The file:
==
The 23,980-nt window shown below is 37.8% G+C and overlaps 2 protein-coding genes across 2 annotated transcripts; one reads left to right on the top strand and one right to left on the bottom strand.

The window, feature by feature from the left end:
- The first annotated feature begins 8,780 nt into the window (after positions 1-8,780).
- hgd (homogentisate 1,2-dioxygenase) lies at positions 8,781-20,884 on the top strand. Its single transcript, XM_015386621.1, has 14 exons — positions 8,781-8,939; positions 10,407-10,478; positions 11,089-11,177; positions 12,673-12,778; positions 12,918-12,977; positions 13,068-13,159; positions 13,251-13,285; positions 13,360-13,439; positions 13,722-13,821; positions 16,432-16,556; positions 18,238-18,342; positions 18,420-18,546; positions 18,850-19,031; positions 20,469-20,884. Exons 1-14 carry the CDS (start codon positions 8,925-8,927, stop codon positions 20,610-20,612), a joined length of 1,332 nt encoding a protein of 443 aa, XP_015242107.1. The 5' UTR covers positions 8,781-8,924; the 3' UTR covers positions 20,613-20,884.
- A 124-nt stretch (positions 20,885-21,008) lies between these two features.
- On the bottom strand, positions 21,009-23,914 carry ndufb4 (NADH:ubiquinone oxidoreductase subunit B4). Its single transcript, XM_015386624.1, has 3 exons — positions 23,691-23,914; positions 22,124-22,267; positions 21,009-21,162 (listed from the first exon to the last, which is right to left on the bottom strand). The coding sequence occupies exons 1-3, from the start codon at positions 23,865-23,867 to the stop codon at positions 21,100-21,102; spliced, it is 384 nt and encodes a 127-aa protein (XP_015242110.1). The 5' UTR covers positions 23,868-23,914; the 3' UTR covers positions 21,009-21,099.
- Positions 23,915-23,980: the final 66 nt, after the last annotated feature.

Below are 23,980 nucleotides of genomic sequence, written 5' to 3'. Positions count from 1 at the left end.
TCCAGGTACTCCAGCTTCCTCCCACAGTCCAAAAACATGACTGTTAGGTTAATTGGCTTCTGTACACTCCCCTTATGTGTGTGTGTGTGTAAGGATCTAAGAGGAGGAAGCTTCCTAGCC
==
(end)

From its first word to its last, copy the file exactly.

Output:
The 23,980-nt window shown below is 37.8% G+C and overlaps 2 protein-coding genes across 2 annotated transcripts; one reads left to right on the top strand and one right to left on the bottom strand.

The window, feature by feature from the left end:
- The first annotated feature begins 8,780 nt into the window (after positions 1-8,780).
- hgd (homogentisate 1,2-dioxygenase) lies at positions 8,781-20,884 on the top strand. Its single transcript, XM_015386621.1, has 14 exons — positions 8,781-8,939; positions 10,407-10,478; positions 11,089-11,177; positions 12,673-12,778; positions 12,918-12,977; positions 13,068-13,159; positions 13,251-13,285; positions 13,360-13,439; positions 13,722-13,821; positions 16,432-16,556; positions 18,238-18,342; positions 18,420-18,546; positions 18,850-19,031; positions 20,469-20,884. Exons 1-14 carry the CDS (start codon positions 8,925-8,927, stop codon positions 20,610-20,612), a joined length of 1,332 nt encoding a protein of 443 aa, XP_015242107.1. The 5' UTR covers positions 8,781-8,924; the 3' UTR covers positions 20,613-20,884.
- A 124-nt stretch (positions 20,885-21,008) lies between these two features.
- On the bottom strand, positions 21,009-23,914 carry ndufb4 (NADH:ubiquinone oxidoreductase subunit B4). Its single transcript, XM_015386624.1, has 3 exons — positions 23,691-23,914; positions 22,124-22,267; positions 21,009-21,162 (listed from the first exon to the last, which is right to left on the bottom strand). The coding sequence occupies exons 1-3, from the start codon at positions 23,865-23,867 to the stop codon at positions 21,100-21,102; spliced, it is 384 nt and encodes a 127-aa protein (XP_015242110.1). The 5' UTR covers positions 23,868-23,914; the 3' UTR covers positions 21,009-21,099.
- Positions 23,915-23,980: the final 66 nt, after the last annotated feature.

Below are 23,980 nucleotides of genomic sequence, written 5' to 3'. Positions count from 1 at the left end.
TCCAGGTACTCCAGCTTCCTCCCACAGTCCAAAAACATGACTGTTAGGTTAATTGGCTTCTGTACACTCCCCTTATGTGTGTGTGTGTGTAAGGATCTAAGAGGAGGAAGCTTCCTAGCC